Francis Scott Key Fitzgerald and His Work
By the time F. Scott Fitzgerald published The Great Gatsby in 1925, he had
already amassed an impressive literary resume. From his first commercial
publication of the short story, “Babes in the Woods” at age 23 to “The Sensible
Thing” at age 28, Fitzgerald published fourteen short stories, one play, two
collections of short stories, and two novels. His first novel, This Side of
Paradise, made Fitzgerald a celebrity. The second, “The Beautiful and the
Damned,” was serialized in Metropolitan Magazine. Few American writers published
as many well-received short stories in the fiction market as Fitzgerald during
this time. After publication of his second short story collection in 1922, he
was recognized as the eloquent spokesperson for the Jazz Age. Among his short
stories that addressed the aspirations of the generation coming of age in the
Roaring Twenties, many continue to appear in popular, literary anthologies
today. Among these are “Bernice Bobs her Hair,” “The Diamond as Big as the
Ritz,” “The Debutante,” “Absolution,” and “Winter Dreams.” Later works by
Fitzgerald such as “Babylon Revisited” also appear frequently in modern
Much of his work during this early period is connected by a theme of aspiration.
Fitzgerald’s personality reflects this theme. In fact, his name carries a legacy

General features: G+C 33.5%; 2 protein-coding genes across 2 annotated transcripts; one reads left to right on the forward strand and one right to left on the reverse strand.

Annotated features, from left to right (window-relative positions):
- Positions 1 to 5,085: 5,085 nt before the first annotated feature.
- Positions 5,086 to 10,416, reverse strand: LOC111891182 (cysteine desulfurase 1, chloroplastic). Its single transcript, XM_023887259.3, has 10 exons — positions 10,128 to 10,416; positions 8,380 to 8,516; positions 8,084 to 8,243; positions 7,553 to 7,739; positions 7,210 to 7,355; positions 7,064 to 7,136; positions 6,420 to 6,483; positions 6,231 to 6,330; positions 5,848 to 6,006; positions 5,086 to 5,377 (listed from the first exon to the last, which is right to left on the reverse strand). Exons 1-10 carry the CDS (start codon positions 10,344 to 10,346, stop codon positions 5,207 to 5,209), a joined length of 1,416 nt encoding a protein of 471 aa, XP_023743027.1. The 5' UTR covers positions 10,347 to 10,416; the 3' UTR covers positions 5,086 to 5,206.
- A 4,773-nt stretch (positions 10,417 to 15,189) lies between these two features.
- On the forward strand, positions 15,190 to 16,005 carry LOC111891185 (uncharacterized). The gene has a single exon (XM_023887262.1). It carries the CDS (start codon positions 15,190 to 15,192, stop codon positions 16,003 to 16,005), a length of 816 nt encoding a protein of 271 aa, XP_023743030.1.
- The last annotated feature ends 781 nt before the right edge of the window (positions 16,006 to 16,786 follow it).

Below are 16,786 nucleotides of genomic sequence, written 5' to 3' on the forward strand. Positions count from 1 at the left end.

of past accomplishments and future expectations. Francis Scott Key Fitzgerald
was born in St. Paul, Minnesota in 1896, the namesake of his distant but
distinguished cousin who authored the National Anthem. The stature of his
namesake was brought home to him…
…e, they saw that Scott Fitzgerald was more than worthy of
burial in the Catholic cemetery his father was in” (Connor 3). Fitzgerald’s body
was moved in the1980’s to the site he had asked for in the 1940’s. Public notice
of the event was not given. The Church also added a monument and inscribed Nick
Carroway’s final sentence in The Great Gatsby: “So we beat on, boats against the
current, borne back ceaselessly into the past.”
Connor, Jason. “Biography of F. Scott Fitzgerald.”
http://acs.tamu.edu/~jtc5085/index.htm. October 17, 1996.
Brucoli, Matthew J. Bruccoli. “A Brief Life of Fitzgerald.”
http://www.sc.edu/fitzgerald/biography.html. October 18, 1996.
—. “A Fitzgerald Chronology.” http://www.sc.edu/fitzgerald/chronology.html.
October 18, 1996.